So events have established the following. The US does not command 'unparalleled' military might, period. The US can and often does establish air superiority, but not military superiority, in this case meaning the attainment of set objectives through military force. Military superiority doesn't mean how much stuff or how many special forces sit on some list or on some bases. If, for whatever reason, you're unwilling to use those resources, military superiority is a fantasy. And the Afghanistan débacle has shown, conclusively, that the West is too averse to risk and suffering to use them. What's more, that aversion has steadily increased since the Vietnam era. It follows that in any conflict with a determined, intelligent enemy, whenever the country and population are large enough, the West is very likely to prove, in the old phrase, a paper tiger.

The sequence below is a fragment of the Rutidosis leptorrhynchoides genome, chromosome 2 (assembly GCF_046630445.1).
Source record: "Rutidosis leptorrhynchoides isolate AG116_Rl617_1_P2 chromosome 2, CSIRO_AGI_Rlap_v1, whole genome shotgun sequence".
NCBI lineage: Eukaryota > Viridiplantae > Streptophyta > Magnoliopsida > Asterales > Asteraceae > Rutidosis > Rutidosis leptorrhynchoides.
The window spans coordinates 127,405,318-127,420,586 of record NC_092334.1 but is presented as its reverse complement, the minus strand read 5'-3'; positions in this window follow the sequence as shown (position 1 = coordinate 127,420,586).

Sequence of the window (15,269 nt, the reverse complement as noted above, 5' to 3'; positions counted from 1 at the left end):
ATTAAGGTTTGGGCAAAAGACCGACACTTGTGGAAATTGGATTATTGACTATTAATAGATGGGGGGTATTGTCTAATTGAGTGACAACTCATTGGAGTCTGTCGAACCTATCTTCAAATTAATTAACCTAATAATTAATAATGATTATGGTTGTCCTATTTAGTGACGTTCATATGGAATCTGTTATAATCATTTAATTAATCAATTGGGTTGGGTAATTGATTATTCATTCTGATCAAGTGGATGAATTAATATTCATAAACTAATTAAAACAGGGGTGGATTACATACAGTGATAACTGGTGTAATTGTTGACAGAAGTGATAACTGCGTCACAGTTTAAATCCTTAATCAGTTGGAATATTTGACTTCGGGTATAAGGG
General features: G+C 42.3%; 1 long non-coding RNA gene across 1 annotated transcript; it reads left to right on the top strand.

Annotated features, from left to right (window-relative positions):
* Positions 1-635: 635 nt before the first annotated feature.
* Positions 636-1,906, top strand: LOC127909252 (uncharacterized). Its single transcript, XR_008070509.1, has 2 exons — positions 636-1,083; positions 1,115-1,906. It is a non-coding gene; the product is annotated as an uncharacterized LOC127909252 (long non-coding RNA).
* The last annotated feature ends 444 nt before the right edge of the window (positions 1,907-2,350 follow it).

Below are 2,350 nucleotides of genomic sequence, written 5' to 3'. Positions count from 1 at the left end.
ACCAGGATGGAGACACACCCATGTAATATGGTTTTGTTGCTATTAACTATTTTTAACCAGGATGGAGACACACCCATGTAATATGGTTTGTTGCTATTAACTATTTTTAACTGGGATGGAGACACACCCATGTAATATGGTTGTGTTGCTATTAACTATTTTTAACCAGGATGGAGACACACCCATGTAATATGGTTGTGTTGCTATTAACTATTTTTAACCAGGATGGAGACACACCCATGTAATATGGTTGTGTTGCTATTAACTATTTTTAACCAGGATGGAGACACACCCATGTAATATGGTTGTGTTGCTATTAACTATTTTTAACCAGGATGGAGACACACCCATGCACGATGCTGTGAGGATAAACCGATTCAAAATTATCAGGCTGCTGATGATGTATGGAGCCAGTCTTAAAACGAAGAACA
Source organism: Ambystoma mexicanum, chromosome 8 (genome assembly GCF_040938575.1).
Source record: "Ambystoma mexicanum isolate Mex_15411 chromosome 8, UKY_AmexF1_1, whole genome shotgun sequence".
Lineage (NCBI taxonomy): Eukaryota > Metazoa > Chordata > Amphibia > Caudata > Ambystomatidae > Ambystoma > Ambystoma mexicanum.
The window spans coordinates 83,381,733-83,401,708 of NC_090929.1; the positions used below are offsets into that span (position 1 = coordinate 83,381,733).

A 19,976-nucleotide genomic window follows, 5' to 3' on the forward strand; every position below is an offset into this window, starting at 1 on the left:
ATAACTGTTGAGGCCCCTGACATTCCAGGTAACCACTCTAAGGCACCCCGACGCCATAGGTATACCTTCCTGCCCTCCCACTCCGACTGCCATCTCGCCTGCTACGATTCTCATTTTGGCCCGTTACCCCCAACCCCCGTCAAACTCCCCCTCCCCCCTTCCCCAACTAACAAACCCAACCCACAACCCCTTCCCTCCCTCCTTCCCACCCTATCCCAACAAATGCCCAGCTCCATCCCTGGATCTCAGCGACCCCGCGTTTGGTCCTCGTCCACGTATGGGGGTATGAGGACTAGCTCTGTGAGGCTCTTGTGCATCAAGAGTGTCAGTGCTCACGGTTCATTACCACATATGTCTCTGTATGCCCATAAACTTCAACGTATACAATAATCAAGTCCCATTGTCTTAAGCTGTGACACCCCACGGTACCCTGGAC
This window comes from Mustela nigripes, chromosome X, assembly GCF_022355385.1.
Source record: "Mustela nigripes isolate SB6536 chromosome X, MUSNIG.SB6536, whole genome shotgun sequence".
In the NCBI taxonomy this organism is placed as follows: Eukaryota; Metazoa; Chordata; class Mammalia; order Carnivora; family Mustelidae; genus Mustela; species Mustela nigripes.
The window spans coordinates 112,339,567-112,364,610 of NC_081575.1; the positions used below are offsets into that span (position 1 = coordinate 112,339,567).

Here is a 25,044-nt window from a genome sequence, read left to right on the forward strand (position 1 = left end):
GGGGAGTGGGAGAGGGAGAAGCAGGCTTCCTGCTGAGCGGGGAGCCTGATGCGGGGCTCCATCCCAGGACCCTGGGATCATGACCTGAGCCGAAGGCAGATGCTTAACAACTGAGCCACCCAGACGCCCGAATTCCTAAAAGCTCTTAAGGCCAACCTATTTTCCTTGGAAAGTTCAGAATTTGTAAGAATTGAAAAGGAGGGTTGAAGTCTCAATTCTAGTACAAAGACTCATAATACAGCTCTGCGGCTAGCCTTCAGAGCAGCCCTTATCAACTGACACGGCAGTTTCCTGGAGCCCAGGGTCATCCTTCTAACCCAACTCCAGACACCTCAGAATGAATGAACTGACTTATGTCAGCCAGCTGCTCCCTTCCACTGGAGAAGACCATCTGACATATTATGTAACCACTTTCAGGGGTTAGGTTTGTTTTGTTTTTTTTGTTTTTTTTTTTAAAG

It's hard to say whether this has penetrated Western consciousness. Certainly the embarrassing posturing about sanctions, conditions, Taliban technical deficiencies, and disaster in the wake of Western withdrawal all suggest a lust for distraction from the nasty, blatantly humiliating truth about Western weakness. But the West's defeat should be frightening even for those who enjoy Western humiliation.
When so many forces in so many places can overcome Western military power, itself emasculated by societies' incurable distaste for bloody, open-ended engagement, what's going to happen? Will future victories over the West usher in onlyTaliban-style Islamists, or a regionally dominant Pol Pot, or some even more vicious Pinochet? Will the West, ever incapable of providing a serious military response to any serious problem, stave off ever-increasing, ever more extensive political, social and environmental disasters? One may well ask.